Monetary Metals Supply and Demand Report: 24 Nov, 2013

Back on October 27, we said, “this is probably not the gold price breakout you’re looking for.” Gold was $1352 and silver was $22.54. Now, the gold price has dropped $110 to $1242 and silver dropped $2.69 to $19.85. The silver price is down 12% since then.

We prefer to say that the dollar rose this week to 25 milligrams gold and 1.57 grams silver. This is a more objective way of viewing it. It is the dollar that’s going somewhere, certainly not gold. For the moment, it’s going up.

As always, we want to know: what are the fundamentals? The speculators can run for a while in either direction, but reality will inexorably pull the price back in line sooner or later.

We are interested in the changing equilibrium created when some market participants are accumulating hoards and others are dishoarding. Of course, what makes it exciting is that speculators can (temporarily) exaggerate or fight against the trend. The speculators are often acting on rumors, technical analysis, or partial data about flows into or out of one corner of the market. That kind of information can’t tell them whether the globe, on net, hoarding or dishoarding.

One could point out that gold does not, on net, go into or out of anything. Yes, that is true. But it can come out of hoards and into carry trades. That is what we study. The gold basis tells us about this dynamic.

Conventional techniques for analyzing supply and demand are inapplicable to gold and silver, because the monetary metals have such high inventories. In normal commodities, inventories divided by annual production can be measured in months. The world just does not keep much inventory in wheat or oil.

With gold and silver, stocks to flows is measured in decades. Every ounce of those massive stockpiles is potential supply. Everyone on the planet is potential demand. At the right price. Looking at incremental changes in mine output or electronic manufacturing is not helpful to predict the future prices of the metals. For an introduction and guide to our concepts and theory, click here.

Here is the graph of the metals’ prices.

The Prices of Gold and Silver

Letter Nov 24 prices

Here is a graph of the ratio of the gold price to the silver price. This shows how many ounces of silver one needs, to buy an ounce of gold. There was about a 1% gain this week.

The Ratio of the Gold Price to the Silver Price

letter nov 24 ratio

For each metal, we will look at a graph of the basis and cobasis overlaid with the price of the dollar in terms of the respective metal. It will make it easier to provide terse commentary. The dollar will be represented in green, the basis in blue and cobasis in red.

Here is the gold graph. The February cobasis flirted with backwardation this week.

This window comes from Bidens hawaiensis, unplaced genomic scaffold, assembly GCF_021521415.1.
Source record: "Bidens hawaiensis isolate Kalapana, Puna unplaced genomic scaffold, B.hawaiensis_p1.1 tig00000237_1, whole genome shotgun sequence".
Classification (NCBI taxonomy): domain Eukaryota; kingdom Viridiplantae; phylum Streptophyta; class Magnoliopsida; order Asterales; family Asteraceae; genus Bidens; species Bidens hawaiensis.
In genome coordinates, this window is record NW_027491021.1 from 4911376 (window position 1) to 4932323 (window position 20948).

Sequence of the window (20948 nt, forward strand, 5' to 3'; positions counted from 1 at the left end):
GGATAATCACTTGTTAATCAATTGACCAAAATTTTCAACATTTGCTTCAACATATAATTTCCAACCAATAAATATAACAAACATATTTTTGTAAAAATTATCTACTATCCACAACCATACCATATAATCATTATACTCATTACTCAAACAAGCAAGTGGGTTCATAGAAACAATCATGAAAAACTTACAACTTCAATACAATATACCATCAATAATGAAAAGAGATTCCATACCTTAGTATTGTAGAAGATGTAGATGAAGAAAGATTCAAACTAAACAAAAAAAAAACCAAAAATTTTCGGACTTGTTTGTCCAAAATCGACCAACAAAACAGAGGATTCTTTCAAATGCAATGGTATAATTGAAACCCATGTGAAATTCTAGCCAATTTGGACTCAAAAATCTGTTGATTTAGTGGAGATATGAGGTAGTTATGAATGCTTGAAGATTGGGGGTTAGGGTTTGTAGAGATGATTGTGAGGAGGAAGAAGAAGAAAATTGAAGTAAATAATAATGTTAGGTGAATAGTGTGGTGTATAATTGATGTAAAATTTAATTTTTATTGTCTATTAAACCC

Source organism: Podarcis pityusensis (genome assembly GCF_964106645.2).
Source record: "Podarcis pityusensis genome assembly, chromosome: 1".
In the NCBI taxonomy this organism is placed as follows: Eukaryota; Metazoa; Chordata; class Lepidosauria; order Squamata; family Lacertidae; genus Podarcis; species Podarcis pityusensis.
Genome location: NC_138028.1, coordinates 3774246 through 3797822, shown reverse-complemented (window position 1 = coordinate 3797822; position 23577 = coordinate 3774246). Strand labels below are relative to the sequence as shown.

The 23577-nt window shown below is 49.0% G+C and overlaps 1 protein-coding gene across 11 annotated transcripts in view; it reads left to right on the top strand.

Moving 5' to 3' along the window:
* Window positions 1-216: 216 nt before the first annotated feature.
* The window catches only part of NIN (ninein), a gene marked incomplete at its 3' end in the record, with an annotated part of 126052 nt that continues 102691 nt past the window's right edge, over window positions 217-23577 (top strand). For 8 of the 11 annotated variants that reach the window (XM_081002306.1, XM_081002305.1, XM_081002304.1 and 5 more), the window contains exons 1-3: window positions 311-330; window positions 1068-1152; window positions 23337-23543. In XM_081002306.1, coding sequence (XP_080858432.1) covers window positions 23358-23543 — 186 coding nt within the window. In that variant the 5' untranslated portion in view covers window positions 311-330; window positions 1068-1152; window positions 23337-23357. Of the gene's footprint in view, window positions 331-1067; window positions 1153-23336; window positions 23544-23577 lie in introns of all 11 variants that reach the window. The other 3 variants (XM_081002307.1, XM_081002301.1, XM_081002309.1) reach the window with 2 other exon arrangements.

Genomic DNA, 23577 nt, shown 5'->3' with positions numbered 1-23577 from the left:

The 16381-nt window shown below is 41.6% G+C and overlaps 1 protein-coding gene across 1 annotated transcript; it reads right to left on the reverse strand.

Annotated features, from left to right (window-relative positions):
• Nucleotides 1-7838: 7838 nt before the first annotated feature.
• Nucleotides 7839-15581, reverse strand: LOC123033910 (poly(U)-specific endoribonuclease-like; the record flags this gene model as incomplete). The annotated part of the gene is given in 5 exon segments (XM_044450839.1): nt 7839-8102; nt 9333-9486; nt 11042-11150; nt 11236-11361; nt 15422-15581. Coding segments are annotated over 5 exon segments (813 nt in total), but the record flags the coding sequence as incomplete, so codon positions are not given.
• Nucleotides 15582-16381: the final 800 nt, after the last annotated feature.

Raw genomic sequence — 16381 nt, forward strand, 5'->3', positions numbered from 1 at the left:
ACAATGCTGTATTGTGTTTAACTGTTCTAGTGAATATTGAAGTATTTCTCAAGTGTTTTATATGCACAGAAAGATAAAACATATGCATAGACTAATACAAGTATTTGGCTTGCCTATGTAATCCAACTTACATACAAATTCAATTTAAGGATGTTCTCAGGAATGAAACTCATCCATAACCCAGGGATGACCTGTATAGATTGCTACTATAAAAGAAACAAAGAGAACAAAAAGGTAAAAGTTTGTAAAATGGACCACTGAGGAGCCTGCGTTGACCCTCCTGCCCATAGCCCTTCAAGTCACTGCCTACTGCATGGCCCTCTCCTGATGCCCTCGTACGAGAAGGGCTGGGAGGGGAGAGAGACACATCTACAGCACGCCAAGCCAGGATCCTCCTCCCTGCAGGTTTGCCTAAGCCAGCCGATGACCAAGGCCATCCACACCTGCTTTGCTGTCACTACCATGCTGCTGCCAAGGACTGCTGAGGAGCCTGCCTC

The Gold Basis and Cobasis and the Dollar Price

Letter Nov 24 gold

For several weeks, the cobasis has been tracking the price of the dollar. Increases in the dollar price (i.e. decreases in the gold price, measured in dollars) have been accompanied by increases in the cobasis (i.e. increases in scarcity).

This week, both the dollar and the cobasis went up. Fewer people are bringing their gold to market in exchange for the dollar at this more expensive price.

Now let’s look at silver.

The Silver Basis and Cobasis and the Dollar Price

Letter Nov 24 silver

We see a rising cobasis, though far lower than gold in absolute terms. It’s logical that silver becomes scarcer with the dollar at 1.7 grams compared to when the dollar was 1.25 grams. We would not bet on this move being over yet.

© 2013 Monetary Metals

4 replies
  1. Freeman says:

    Riddle me this – there seems to be a contradiction in the general supply/demand relationship b/t the USD and gold/silver, (notwithstanding what is revealed by the basis/cobasis) i.e., unlimited USD’s and yet one dollar buys more and more gold. The USD standing as the perceived currency safe haven for the great unwashed seems to play a role in this. Does your analysis denominated in other currencies show anything interesting?

    • Keith Weiner says:

      Thanks for your question Freeman.

      I argue that the gold price is not a function of the quantity of dollars, yen, euros, etc.

      As to the basis, it looks the same in every currency. This is because at any given moment in time, there is an FX rate between the dollar and, say, the euro. So that will give you the euro bid and ask on spot and future gold prices. The basis is the carry expressed as an annualized percentage; the cobasis is the decarry as an annualized percentage.

      • JR says:

        Yet you argue the gold price is a function of the quantity of gold, in your case a large quantity compared to annual production. You seem incapable of seeing the contradiction.

        But Menger said so, so it must be right huh? Couldn’t be a load of bullshit or anything?

        • Keith Weiner says:

          JR: Please be courteous in this venue.

          I do not argue that the gold price is a function of its quantity or stocks to flows. In fact, I do not argue that gold ought to be measured in dollars in the first place. I argue that price means an objective measurement, which means measured in terms of money, which means gold. At the top of this article, I argue that the price of the dollar is around 25mg of gold, and this is a more accurate way of saying it than to say that gold is $1242.

          I do not argue that gold’s price or its value is either proportional to its quantity, or that its price or value are inversely proportional.

          I do argue that gold’s bid-ask spread, low volatility, and constant or near-constant marginal utility are related to its high stocks to flows.

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